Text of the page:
Enthalpy of Neutralization

Topics: Thermodynamics, Enthalpy, Specific heat capacity Pages: 20 (2260 words) Published: November 8, 2013

Enthalpy change, ΔH, is defined as the heat output of a system as it goes through a reaction under constant pressure. It is an important aspect of thermochemistry, which is the study of energy changes during a chemical or physical reaction . When we calculate enthalpy change, we always assume that the pressure is constant. We are able to calculate enthalpy change numerous ways, notably by the increase in heat, Q, given by an exothermic reaction or the heat absorbed by an endothermic reaction. To do this, we use the concept of calorimetry, the measuring of heat of chemical reactions or physical changes. For this concept, we use a device called a calorimeter, which is a device that creates an isolated system that enables the user to accurately measure the change in temperature, ΔT. We use the following formula in order to calculate Q, quantity of heat, given the mass of the substance, m; its specific heat capacity, c; and the change in temperature, ΔT, given in °C: Q = m · c · Δt [1]

Using this equation, we are able to calculate the heat lost or gained by one of the substances in the reaction. Since heat lost = heat gained in a reaction, we are able to therefore say that the heat lost by the first substance, is equal to the heat gained by the second substance, and therefore: Qsubstance 1 = -Qsubstance 2 [2]

Since the law of conservation of energy states that energy cannot be created or destroyed, the change in energy must equal zero and therefore the left side of this equation must be equal in magnitude but opposite in sign of the right side. By substituting equation [1] into equation [2] we are able to derive: m1 · c1 · Δt1 = - (m2 · c2 · Δt2) [3]

and thus we are able to calculate an unknown given the other 5 variables.
The determination of the change in temperature can be done by taking the temperatures in intervals and giving a graphical interpretation of these values. In these experiments, the initial temperature of the substance in question is taken before the second substance is mixed into the calorimeter. Therefore, the determination of the final temperature is slightly more complex. In the perfect case, the final temperature would be able to be calculated immediately after the substances were mixed, and we would be able to form a graph that consists of a straight line with constant slope. In the case of a dissolution, a curve is formed, because the temperature change occurs as the substance is dissolving into the solvent. Therefore, when a plateau has been reached, this is the final temperature.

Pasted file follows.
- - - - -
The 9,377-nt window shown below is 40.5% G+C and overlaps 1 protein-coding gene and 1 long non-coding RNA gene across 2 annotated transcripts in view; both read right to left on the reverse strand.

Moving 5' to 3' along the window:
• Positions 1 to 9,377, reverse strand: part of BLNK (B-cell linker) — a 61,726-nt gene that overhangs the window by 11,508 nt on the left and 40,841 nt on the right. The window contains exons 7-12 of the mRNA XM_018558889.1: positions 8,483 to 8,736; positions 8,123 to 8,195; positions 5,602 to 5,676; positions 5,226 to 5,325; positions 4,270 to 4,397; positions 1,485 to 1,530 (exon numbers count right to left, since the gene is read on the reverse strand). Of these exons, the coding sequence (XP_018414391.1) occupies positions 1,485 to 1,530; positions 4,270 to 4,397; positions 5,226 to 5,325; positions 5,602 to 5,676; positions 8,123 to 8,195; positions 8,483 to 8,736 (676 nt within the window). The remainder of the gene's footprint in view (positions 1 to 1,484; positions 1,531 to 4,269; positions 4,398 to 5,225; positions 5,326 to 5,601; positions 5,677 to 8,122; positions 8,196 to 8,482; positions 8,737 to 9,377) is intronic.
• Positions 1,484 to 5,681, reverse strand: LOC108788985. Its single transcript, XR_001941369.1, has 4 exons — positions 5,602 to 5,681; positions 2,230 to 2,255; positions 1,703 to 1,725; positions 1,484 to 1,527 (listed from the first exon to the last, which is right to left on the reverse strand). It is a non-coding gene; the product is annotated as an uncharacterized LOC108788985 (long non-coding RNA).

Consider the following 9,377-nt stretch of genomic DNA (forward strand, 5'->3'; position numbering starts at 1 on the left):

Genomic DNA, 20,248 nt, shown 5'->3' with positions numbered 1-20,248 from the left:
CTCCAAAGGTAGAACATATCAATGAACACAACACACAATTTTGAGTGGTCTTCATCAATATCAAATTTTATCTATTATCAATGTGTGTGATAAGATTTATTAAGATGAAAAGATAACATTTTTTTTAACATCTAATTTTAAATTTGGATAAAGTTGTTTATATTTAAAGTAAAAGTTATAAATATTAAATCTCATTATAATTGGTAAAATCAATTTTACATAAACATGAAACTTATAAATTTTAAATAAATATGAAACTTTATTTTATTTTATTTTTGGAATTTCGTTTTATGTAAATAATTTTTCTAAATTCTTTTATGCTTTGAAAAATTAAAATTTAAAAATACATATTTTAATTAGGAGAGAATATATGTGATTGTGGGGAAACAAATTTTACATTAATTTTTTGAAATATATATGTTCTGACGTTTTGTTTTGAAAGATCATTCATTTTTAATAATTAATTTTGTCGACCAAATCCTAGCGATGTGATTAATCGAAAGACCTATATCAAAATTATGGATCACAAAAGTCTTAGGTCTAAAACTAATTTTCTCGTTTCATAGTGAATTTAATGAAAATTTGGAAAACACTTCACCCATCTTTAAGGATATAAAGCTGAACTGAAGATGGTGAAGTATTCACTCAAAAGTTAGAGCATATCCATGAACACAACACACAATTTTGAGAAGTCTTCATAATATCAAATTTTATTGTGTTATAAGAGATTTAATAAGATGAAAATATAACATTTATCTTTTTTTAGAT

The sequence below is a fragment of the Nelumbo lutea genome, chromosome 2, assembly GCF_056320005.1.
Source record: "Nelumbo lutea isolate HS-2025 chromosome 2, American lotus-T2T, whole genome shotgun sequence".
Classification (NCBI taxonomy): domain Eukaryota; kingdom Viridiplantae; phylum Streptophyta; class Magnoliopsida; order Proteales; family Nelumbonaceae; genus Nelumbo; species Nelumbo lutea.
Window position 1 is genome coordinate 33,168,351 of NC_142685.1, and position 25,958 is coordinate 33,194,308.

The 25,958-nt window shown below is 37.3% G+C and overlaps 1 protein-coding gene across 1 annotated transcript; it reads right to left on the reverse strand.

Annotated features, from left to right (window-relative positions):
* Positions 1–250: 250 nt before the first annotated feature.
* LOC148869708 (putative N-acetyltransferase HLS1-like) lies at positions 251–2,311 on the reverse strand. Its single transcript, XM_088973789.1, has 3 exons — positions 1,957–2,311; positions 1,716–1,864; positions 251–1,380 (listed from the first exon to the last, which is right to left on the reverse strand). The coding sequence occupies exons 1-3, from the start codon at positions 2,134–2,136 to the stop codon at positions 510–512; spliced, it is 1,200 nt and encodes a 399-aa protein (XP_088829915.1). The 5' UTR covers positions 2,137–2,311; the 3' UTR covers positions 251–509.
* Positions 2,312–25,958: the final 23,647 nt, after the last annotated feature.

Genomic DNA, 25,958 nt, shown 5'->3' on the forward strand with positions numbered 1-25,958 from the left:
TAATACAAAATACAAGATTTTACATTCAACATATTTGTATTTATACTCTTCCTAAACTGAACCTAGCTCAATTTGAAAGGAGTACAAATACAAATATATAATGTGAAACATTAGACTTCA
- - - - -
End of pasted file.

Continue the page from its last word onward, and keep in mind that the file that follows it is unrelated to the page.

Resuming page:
We can find enthalpy using many different methods. We are able to find the enthalpy of neutralization, a reaction between an acid and a base, by measuring the heat absorbed or produced per mole of a certain substance. Therefore we can use the following equation, where ΔHN is equal to the enthalpy of neutralization; QN is the heat absorbed or produced; and nsub is the number of moles of the substance under consideration: ΔHN = QN / nsub [4]

Furthermore, we can measure the enthalpy of a solution, or of a dissolution, by the of addition the heat absorbed or produced per mole (n) of substance dissolved dissolved by the two substances involved in the reaction. In all cases, a positive enthalpy value results in an endothermic reaction because the solution absorbs energy, and a negative enthalpy value produces an exothermic reaction because the solution loses energy (Waterloo University). Procedure:

The experiment was performed following the procedure outlined in Lab # 3: The Enthalpy of Various Reactions. No modifications were made (CHM 1311 Laboratory Manual , 2013). Observations:
Table 1: Enthalpy of Copper
Trial 1
Trial 2
Mass of metal (g)
Mass of calorimeter (g)
Mass of Lids (g)
Volume of Distilled Water (mL)
Mass H2O and Calorimeter (g)
Initial Temp. of H2O (°C)...

Cited: Parker, V . B ., Thermal Properties of Uni-Univalent Electrolytes, Natl . Stand . Ref . Data Series — Natl . Bur . Stand .(U .S .), No .2, 1965
Randall, Merle, Rossini, Frederick D., The Journal of the American Chemical Society, Vol. 51(2), February 1929, Table VII, pp.334-335.
tutorvista. (2010). Enthalpy of Neutralization. Retrieved Oct 7, 2013, from tutorvista.com: http://www.tutorvista.com/bow/enthalpy-of-neutralisation
Waterloo University. (n.d.). Thermochemistry. Retrieved Oct 7, 2013, from www.science.uwaterloo.ca: http://www.science.uwaterloo.ca/~cchieh/cact/c120/thermosum.html
What in the World Isn 't Chemistry?(2013). General Chemistry. CHM 1311. Laboratory Manual: University of Ottawa.
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